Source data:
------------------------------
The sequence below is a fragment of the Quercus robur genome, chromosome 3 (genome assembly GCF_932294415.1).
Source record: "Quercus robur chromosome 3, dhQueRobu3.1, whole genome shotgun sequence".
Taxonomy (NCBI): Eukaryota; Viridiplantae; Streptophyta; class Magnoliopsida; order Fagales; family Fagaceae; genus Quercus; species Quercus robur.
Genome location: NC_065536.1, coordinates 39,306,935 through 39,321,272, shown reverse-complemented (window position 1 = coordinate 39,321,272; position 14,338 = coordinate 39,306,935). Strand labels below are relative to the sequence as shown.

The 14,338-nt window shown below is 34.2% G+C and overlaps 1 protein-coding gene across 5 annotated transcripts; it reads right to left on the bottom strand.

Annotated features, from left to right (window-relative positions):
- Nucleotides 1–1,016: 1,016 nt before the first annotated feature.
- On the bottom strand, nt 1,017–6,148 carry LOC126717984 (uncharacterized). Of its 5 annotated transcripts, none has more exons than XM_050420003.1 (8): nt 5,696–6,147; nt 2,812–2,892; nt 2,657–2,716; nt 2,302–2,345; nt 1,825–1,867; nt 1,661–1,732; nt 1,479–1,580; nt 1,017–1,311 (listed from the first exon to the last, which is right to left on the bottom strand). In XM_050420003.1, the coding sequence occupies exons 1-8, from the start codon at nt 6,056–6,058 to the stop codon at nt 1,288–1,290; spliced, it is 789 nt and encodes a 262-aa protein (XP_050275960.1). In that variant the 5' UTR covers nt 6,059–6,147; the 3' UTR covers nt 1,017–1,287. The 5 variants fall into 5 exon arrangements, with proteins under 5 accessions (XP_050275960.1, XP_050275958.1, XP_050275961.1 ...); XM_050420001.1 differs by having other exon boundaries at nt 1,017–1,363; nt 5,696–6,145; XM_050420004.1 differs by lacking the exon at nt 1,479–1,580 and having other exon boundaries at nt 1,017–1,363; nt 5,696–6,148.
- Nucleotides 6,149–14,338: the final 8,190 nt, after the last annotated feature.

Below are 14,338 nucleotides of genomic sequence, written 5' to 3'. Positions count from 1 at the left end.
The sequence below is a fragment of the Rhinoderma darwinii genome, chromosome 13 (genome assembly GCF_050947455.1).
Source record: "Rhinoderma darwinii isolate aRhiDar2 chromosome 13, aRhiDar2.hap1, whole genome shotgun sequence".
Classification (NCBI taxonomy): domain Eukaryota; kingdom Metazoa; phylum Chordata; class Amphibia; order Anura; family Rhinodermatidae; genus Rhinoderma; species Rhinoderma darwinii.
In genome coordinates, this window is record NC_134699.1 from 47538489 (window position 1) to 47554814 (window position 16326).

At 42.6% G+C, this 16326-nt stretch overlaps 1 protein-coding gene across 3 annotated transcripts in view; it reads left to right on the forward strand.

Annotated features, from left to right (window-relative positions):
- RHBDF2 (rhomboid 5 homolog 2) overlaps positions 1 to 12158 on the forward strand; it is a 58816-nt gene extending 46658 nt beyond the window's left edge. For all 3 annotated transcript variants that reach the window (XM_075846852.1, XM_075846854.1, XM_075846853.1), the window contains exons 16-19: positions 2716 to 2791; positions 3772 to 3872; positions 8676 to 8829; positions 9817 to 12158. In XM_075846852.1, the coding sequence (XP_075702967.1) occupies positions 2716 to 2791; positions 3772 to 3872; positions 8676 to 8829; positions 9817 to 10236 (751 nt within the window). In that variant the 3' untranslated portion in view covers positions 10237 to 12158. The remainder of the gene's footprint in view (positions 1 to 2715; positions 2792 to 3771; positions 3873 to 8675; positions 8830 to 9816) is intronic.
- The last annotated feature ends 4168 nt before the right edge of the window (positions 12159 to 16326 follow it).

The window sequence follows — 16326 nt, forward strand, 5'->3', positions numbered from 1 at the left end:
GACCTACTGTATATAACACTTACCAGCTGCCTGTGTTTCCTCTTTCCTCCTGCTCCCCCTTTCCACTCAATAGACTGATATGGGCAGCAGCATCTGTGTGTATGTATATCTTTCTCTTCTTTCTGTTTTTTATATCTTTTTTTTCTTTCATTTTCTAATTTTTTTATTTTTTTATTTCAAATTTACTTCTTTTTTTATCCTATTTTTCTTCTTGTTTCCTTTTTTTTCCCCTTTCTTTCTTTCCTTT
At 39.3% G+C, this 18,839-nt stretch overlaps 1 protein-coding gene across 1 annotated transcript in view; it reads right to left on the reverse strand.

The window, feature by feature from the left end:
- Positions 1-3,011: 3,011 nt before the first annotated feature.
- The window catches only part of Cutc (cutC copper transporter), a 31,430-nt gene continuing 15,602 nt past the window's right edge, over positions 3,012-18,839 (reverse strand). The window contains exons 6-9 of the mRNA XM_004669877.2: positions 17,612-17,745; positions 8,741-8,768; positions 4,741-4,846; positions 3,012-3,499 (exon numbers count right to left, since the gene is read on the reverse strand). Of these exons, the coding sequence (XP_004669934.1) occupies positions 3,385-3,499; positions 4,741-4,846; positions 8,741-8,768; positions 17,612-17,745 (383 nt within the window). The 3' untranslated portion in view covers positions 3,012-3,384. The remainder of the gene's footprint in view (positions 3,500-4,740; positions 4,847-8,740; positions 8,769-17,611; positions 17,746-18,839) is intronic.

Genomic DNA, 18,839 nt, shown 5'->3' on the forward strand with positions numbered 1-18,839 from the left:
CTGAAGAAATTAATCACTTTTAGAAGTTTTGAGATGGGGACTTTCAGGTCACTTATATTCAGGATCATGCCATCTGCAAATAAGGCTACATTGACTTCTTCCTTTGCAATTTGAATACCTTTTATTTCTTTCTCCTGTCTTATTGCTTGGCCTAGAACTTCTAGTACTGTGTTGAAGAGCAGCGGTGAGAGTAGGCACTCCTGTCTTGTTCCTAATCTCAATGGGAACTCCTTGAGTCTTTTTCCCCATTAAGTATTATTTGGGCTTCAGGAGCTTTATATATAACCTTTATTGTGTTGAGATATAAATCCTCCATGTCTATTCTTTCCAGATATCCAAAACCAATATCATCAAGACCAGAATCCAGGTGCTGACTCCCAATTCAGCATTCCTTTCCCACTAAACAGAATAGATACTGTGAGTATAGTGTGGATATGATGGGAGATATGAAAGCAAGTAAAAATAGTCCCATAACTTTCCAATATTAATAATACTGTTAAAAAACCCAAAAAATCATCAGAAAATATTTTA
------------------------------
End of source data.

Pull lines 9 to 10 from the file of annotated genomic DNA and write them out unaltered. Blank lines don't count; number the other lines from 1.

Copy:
- Nucleotides 6,149–14,338: the final 8,190 nt, after the last annotated feature.

Below are 14,338 nucleotides of genomic sequence, written 5' to 3'. Positions count from 1 at the left end.